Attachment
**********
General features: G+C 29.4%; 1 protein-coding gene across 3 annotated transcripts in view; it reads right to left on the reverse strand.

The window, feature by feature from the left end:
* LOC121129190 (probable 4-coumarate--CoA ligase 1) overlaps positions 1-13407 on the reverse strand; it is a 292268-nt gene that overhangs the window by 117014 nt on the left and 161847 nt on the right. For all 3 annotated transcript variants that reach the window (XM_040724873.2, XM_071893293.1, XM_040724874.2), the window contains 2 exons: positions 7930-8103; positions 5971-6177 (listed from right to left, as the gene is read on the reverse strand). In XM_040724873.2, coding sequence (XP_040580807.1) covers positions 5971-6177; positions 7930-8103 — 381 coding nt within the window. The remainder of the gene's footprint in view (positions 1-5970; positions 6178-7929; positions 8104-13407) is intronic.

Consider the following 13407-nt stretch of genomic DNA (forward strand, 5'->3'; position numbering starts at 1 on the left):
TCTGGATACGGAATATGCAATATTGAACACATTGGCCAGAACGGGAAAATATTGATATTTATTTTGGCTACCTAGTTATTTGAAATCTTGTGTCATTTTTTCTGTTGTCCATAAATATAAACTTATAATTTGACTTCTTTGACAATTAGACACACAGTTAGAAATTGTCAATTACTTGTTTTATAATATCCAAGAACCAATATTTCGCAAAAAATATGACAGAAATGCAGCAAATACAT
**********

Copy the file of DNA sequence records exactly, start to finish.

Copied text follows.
General features: G+C 29.4%; 1 protein-coding gene across 3 annotated transcripts in view; it reads right to left on the reverse strand.

The window, feature by feature from the left end:
* LOC121129190 (probable 4-coumarate--CoA ligase 1) overlaps positions 1-13407 on the reverse strand; it is a 292268-nt gene that overhangs the window by 117014 nt on the left and 161847 nt on the right. For all 3 annotated transcript variants that reach the window (XM_040724873.2, XM_071893293.1, XM_040724874.2), the window contains 2 exons: positions 7930-8103; positions 5971-6177 (listed from right to left, as the gene is read on the reverse strand). In XM_040724873.2, coding sequence (XP_040580807.1) covers positions 5971-6177; positions 7930-8103 — 381 coding nt within the window. The remainder of the gene's footprint in view (positions 1-5970; positions 6178-7929; positions 8104-13407) is intronic.

Consider the following 13407-nt stretch of genomic DNA (forward strand, 5'->3'; position numbering starts at 1 on the left):
TCTGGATACGGAATATGCAATATTGAACACATTGGCCAGAACGGGAAAATATTGATATTTATTTTGGCTACCTAGTTATTTGAAATCTTGTGTCATTTTTTCTGTTGTCCATAAATATAAACTTATAATTTGACTTCTTTGACAATTAGACACACAGTTAGAAATTGTCAATTACTTGTTTTATAATATCCAAGAACCAATATTTCGCAAAAAATATGACAGAAATGCAGCAAATACAT